To be fair, it is actually possible to get hurt playing soccer. ... There were nine injuries in total that forced players to be substituted from the game and to miss, or potentially miss, a match. These were discarded. ...
The study showed one thing emphatically: The amount of histrionics your players display during a match correlates strongly to what the scoreboard says. Players on teams that were losing their games accounted for 40 "injuries" and nearly 12.5 minutes of writhing time. But players on teams that were winning—the ones who have the most incentive to run out the clock—accounted for 103 "injuries" and almost four times as much writhing. ...
The Team Most Commonly Seen in Anguish: Brazil. There were 17 incidents in two games when a member of the Seleção was seen on the ground in pain—the most of any country. World Cup poster boy Neymar had five such "injuries," the most on his team. In every case he was back on his feet within 15 seconds.
The Overall Writhing-Time Champions: Honduras. Los Catrachos spent the most time on the ground or being tended to by trainers: seven minutes and 40 seconds to be exact. Naturally, five minutes and 10 seconds of that came in the first half against France when the match was tied (which would have been good enough for them).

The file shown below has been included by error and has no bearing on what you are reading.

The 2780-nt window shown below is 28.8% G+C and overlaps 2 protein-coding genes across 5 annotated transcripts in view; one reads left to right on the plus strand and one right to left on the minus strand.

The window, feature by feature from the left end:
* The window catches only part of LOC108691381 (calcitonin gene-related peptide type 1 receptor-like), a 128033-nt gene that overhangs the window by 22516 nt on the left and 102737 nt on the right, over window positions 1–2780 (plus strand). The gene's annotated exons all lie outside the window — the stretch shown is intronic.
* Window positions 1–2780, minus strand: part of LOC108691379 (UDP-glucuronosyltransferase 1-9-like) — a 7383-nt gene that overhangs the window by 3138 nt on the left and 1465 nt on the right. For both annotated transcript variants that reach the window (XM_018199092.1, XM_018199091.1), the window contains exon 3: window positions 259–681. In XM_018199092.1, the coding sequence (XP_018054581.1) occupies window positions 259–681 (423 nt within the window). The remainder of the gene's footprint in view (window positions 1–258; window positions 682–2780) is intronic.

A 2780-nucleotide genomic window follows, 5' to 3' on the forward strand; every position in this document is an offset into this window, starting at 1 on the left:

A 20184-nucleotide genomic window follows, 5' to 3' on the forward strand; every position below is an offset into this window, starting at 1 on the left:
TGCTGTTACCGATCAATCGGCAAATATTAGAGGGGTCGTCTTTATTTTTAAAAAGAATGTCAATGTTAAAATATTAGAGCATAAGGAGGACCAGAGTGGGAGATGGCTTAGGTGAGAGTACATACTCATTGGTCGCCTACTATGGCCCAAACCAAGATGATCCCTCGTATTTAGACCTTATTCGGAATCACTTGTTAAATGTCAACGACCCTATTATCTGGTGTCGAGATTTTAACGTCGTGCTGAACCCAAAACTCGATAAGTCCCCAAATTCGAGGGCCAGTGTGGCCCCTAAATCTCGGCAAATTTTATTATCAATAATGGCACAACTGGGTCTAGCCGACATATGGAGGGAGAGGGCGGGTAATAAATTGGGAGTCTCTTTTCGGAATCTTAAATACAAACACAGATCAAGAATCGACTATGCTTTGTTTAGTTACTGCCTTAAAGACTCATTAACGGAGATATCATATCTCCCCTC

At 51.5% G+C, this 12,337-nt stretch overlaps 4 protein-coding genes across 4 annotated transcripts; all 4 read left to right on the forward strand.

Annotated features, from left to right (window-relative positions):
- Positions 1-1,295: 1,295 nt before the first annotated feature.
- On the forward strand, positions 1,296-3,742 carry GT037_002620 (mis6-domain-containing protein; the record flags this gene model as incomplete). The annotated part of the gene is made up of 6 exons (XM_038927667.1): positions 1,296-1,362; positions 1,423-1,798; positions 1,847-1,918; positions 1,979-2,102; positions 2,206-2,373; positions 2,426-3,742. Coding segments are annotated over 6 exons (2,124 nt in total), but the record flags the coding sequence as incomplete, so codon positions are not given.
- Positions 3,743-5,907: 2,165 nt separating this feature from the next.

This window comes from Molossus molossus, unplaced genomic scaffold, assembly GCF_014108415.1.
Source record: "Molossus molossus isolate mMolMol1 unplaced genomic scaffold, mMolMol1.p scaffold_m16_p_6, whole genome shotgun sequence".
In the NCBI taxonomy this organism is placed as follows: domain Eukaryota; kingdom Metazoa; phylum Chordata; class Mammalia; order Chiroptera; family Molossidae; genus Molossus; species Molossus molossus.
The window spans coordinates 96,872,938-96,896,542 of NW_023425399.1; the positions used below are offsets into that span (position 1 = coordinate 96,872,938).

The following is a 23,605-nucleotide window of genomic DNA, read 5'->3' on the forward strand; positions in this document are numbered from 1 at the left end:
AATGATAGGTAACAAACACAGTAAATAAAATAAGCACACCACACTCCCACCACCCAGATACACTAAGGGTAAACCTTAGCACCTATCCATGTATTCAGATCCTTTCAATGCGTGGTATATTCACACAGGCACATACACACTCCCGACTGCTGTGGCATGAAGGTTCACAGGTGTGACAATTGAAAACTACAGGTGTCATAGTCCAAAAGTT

The Team Most Likely to Grin and Bear it: Bosnia and Herzegovina. These World Cup newbies obviously don't get how this works. They only had two "injuries" in two games for a total of 24 seconds of writhing time.
The Team With the Most Carnage in One Game: Chile. While they protected an early lead against Spain, the Chileans tallied 11 "injuries," more than 24 other teams had in two games.
The Fastest "Injury" Yet: Enner Valencia, Ecuador. Against Honduras, Valencia was on the ground, clutching his leg after four seconds.
Worst Use of a Stretcher: 5 players (tie) Of the nine players carried off in these matches, five returned—all in less than 90 seconds, including American DaMarcus Beasley.
--Geoff Foster, WSJ, on the worst part about soccer